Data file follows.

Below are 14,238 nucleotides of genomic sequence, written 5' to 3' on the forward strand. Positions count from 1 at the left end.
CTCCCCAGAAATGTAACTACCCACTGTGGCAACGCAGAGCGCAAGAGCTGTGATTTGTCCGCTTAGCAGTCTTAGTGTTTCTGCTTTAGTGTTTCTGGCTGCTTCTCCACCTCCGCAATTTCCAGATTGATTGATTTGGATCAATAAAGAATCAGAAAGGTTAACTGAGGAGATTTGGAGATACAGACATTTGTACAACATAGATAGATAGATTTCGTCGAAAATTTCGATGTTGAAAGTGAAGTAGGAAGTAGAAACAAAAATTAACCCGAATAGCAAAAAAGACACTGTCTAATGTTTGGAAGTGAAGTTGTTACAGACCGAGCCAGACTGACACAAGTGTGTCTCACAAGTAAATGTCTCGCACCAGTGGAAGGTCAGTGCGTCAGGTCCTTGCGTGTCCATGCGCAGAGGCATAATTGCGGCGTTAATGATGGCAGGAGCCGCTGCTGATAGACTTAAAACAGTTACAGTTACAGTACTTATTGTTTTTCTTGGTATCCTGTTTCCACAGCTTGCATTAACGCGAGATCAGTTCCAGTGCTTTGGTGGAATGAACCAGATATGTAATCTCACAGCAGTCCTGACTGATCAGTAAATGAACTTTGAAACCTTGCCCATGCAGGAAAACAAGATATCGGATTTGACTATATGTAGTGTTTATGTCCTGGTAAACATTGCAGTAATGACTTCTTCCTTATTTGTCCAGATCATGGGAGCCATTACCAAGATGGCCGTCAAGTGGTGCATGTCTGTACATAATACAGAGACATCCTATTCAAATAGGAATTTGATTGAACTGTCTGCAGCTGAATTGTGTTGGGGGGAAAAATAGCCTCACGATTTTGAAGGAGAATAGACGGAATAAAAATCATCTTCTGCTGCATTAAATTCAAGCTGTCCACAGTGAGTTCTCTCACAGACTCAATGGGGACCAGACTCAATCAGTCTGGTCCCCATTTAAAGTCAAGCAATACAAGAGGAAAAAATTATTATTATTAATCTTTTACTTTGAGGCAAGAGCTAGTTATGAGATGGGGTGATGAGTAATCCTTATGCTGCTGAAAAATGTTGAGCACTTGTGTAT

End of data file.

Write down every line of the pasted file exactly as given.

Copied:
Below are 14,238 nucleotides of genomic sequence, written 5' to 3' on the forward strand. Positions count from 1 at the left end.
CTCCCCAGAAATGTAACTACCCACTGTGGCAACGCAGAGCGCAAGAGCTGTGATTTGTCCGCTTAGCAGTCTTAGTGTTTCTGCTTTAGTGTTTCTGGCTGCTTCTCCACCTCCGCAATTTCCAGATTGATTGATTTGGATCAATAAAGAATCAGAAAGGTTAACTGAGGAGATTTGGAGATACAGACATTTGTACAACATAGATAGATAGATTTCGTCGAAAATTTCGATGTTGAAAGTGAAGTAGGAAGTAGAAACAAAAATTAACCCGAATAGCAAAAAAGACACTGTCTAATGTTTGGAAGTGAAGTTGTTACAGACCGAGCCAGACTGACACAAGTGTGTCTCACAAGTAAATGTCTCGCACCAGTGGAAGGTCAGTGCGTCAGGTCCTTGCGTGTCCATGCGCAGAGGCATAATTGCGGCGTTAATGATGGCAGGAGCCGCTGCTGATAGACTTAAAACAGTTACAGTTACAGTACTTATTGTTTTTCTTGGTATCCTGTTTCCACAGCTTGCATTAACGCGAGATCAGTTCCAGTGCTTTGGTGGAATGAACCAGATATGTAATCTCACAGCAGTCCTGACTGATCAGTAAATGAACTTTGAAACCTTGCCCATGCAGGAAAACAAGATATCGGATTTGACTATATGTAGTGTTTATGTCCTGGTAAACATTGCAGTAATGACTTCTTCCTTATTTGTCCAGATCATGGGAGCCATTACCAAGATGGCCGTCAAGTGGTGCATGTCTGTACATAATACAGAGACATCCTATTCAAATAGGAATTTGATTGAACTGTCTGCAGCTGAATTGTGTTGGGGGGAAAAATAGCCTCACGATTTTGAAGGAGAATAGACGGAATAAAAATCATCTTCTGCTGCATTAAATTCAAGCTGTCCACAGTGAGTTCTCTCACAGACTCAATGGGGACCAGACTCAATCAGTCTGGTCCCCATTTAAAGTCAAGCAATACAAGAGGAAAAAATTATTATTATTAATCTTTTACTTTGAGGCAAGAGCTAGTTATGAGATGGGGTGATGAGTAATCCTTATGCTGCTGAAAAATGTTGAGCACTTGTGTAT